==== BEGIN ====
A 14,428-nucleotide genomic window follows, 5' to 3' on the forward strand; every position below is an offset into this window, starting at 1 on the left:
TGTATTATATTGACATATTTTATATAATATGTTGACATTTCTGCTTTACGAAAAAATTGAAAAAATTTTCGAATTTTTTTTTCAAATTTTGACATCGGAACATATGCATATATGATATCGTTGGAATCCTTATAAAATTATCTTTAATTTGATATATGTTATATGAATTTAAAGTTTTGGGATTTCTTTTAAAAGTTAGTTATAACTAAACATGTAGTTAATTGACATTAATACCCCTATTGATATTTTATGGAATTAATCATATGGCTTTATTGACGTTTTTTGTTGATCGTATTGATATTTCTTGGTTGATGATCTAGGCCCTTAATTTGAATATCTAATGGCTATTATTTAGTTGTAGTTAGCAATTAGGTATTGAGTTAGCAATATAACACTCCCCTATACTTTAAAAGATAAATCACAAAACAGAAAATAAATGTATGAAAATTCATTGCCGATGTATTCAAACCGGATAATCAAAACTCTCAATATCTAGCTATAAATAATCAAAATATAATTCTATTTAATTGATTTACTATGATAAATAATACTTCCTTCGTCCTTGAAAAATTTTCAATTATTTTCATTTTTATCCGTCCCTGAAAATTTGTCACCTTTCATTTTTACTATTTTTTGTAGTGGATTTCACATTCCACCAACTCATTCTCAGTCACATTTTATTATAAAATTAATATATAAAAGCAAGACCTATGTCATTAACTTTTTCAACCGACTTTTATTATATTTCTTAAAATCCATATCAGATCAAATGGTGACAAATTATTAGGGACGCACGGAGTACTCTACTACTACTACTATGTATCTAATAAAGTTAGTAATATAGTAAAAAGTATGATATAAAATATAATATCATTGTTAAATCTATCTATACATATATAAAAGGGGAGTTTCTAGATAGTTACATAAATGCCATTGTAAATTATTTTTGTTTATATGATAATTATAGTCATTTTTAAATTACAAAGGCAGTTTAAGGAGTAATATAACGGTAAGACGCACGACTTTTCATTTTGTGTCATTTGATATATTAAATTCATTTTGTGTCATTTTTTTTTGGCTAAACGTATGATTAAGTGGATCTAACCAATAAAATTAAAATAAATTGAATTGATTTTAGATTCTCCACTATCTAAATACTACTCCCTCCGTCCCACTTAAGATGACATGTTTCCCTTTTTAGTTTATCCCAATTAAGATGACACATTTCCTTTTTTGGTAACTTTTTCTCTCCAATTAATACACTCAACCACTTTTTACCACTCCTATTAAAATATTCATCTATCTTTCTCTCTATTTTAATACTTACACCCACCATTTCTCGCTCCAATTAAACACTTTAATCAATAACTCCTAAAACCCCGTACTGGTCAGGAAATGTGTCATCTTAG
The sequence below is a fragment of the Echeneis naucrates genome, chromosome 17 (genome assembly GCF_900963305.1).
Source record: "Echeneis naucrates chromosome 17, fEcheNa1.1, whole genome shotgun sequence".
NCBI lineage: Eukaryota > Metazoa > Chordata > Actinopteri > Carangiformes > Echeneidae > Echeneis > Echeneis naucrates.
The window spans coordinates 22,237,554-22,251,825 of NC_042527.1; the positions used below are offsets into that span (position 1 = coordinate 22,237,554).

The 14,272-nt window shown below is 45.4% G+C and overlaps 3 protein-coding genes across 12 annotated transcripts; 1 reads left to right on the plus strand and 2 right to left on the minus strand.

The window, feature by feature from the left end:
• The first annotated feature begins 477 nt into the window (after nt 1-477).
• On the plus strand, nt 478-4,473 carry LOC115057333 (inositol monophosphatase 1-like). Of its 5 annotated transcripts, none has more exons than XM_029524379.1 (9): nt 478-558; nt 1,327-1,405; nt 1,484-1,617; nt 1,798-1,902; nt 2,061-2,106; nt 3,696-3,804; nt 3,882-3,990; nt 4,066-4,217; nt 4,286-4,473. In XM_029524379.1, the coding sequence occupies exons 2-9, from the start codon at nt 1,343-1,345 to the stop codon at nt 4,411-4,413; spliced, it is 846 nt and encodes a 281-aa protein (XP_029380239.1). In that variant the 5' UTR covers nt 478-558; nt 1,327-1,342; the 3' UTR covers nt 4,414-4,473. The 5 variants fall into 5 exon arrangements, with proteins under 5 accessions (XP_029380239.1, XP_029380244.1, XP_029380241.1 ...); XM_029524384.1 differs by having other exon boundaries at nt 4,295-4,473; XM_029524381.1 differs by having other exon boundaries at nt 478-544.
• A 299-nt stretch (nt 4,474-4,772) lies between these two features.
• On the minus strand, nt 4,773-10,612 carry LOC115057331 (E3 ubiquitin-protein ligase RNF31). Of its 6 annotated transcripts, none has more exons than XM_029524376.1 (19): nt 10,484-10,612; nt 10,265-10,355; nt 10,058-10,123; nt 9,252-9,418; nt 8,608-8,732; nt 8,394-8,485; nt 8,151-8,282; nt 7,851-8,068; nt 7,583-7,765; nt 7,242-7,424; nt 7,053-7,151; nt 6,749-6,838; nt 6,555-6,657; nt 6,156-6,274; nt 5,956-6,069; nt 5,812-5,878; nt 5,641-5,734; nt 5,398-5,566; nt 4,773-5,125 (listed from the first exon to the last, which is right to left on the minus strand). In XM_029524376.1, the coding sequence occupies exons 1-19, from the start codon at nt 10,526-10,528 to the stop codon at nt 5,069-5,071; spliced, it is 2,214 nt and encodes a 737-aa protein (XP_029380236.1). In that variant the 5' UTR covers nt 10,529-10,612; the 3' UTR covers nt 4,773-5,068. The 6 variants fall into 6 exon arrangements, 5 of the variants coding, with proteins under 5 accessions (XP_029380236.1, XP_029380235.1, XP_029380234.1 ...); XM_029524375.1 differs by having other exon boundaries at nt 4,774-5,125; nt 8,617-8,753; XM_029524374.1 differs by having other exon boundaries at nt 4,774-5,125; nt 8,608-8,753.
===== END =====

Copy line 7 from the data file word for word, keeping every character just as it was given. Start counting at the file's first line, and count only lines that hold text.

The 14,272-nt window shown below is 45.4% G+C and overlaps 3 protein-coding genes across 12 annotated transcripts; 1 reads left to right on the plus strand and 2 right to left on the minus strand.